Guatemala Court Rules Against Chrysler Corp.
Decision in long-standing suit to block sales may hinder future plans by the Big Three US automakers to expand in Latin America
| MEXICO CITY
RULING on a multimillion- dollar lawsuit, a Guatemalan judge has ordered the Chrysler Corporation to stop selling cars in the Central American nation and has frozen the bank accounts of Chrysler dealers in Guatemala until the corporation pays off the suit.
The financial sting from the lost sales in this tiny market is likely to be minor. But the negative publicity could hurt Chrysler just as it is moving to expand sales in Latin America, auto industry analysts say.
``In terms of the money involved and market potential, this is not a big deal,'' says David Cole, director of the Office for the Study of Automotive Transportation at the University of Michigan. ``But in light of the NAFTA [North American Free Trade Agreement], it could be symbolically significant. The Big Three [United States automakers] have big plans for Mexico and Latin America. Depending on how this is played, similar situations could explode elsewhere.''
There are two Chrysler dealers and one Chrysler repair shop in Guatemala. Sales are relatively minimal. ``Clearly, if this is true, this is not going to impact us financially. We're looking at under 50 units sold per year [in Guatemala],'' says Chrysler spokesman Tony Cervone. Last year, Chrysler earned $2.4 billion on sales of $43.6 billion worldwide.
But, Mr. Cervone adds, ``It doesn't mean we aren't taking this case seriously.''
Claims in the case
The suit alleges that 26 years ago, the Kaiser-Jeep Corporation illegally took over the biggest Jeep dealership in Central America, Agencia Nicol, owned by Henry Joaquin Nicol. It then proceeded to run it into the ground, alleges the Nicol family.
The trouble began five years before the takeover.
Mr. Nicol was selling Jeep Wagoneers made by Kaiser in Brazil. The model was powered by a defective engine. Clients, including the Guatemalan government, began to complain and return the Wagoneers in droves. ``We sold hundreds. And they kept coming back. Water would mix with the oil [in the engine]. The car would just stop halfway down the road,'' recalls Mrs. Nicol in a telephone interview from her home in California. ``We sold more cars than anyone in Guatemala. But when this happened, the company turned its back on us.''
Kaiser refused to take back the cars, according to court documents. So Nicol tried to fix them. At one point, he was operating a repair shop employing more than 100 mechanics, according to relatives. Finally, as his dealership of 20 years neared bankruptcy, Kaiser and the National Mortgage Bank of Guatemala (a government institution) stepped in.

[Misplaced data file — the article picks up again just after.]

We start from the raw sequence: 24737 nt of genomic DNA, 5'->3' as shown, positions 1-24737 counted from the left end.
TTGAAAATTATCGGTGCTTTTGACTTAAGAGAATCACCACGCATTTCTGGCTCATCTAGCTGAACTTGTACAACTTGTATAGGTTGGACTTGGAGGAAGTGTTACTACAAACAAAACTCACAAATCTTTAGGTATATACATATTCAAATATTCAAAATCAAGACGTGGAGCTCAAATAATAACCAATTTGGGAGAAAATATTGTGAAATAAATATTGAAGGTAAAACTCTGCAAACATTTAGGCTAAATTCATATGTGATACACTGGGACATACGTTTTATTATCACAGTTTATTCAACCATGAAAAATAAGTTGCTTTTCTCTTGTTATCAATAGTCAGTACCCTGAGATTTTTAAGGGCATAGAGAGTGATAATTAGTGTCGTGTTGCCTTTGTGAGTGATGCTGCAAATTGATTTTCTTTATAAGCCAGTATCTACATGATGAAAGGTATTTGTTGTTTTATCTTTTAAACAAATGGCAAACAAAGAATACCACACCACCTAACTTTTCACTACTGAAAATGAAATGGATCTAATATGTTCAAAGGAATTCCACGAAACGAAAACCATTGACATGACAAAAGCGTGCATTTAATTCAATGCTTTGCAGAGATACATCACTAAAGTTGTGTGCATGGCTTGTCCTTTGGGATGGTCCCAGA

In 1968, to avoid bankruptcy, Nicol signed all of his property -
the dealership, several farms, a mine, a gas station, and other assets - over to Kaiser and the bank. The bank-appointed administrator was to pay off the debts and return to Nicol his businesses within five years, according to the agreement. Five years stretched to 23 years. After seven years, Henry Nicol died at age 80 - destitute. The autopsy report says he died of chronic malnutrition.
``My mother would find bread crumbs in his pockets. She later realized that he wasn't eating at dinner but hiding the bread so there would be more for us children at breakfast,'' says Vida Nicol de Paz, a daughter.
After years of legal battles, the Nicol family got back the dealership in 1991. It was deeper in debt than ever. Auditors were unable to find ledgers for much of the period it was out of Nicol's hands. And during that time, Kaiser was bought by the American Motors Corporation in 1970. In 1987, Chrysler bought American Motors. Chrysler officials concede that Chrysler is responsible for the liabilities of American Motors.
Suing for damages
Nicol's children are suing both Chrysler and the Bank for 20.8 million quetzales (about US$3.6 million) in lost income and plan to seek several times that amount in damages.
When contacted by telephone on Tuesday in Guatemala City, Chrysler's lawyers seemed unaware of the judge's ruling last week. Besides the embargo on sales, the civil court judge declared Chrysler ``rebellious,'' or in US legal terms, ``in default.'' This means that Chrysler will not be able to speak or present any evidence during further legal proceedings. The judge will decide the case based solely on the evidence given by the Nicol family lawyers.
The default ruling resulted from a court appearance in January when Chrysler's legal representatives arrived without sufficient authority, under Guatemalan law, to act on behalf of the corporation.
Chrysler spokesman Cervone says the corporation doesn't comment on litigation in process, but allows there will likely be an appeal.
``With the embargo, Chrysler may start to pay more attention to this case,'' says Manuel Alfredo Marroquin Pineda, an attorney for the Nicol family. The National Mortgage Bank of Guatemala isn't mentioned in the judges ruling. Mr. Marroquin says an out-of-court settlement is being discussed with the bank.
Further legal proceedings could drag on for another year in Guatemala. Meanwhile, the sales embargo will continue. If the suit is appealed by Chrysler, it could be another year before a judgment is rendered. If the Nicols win in Guatemala, they are considering suing Chrysler in the US court system.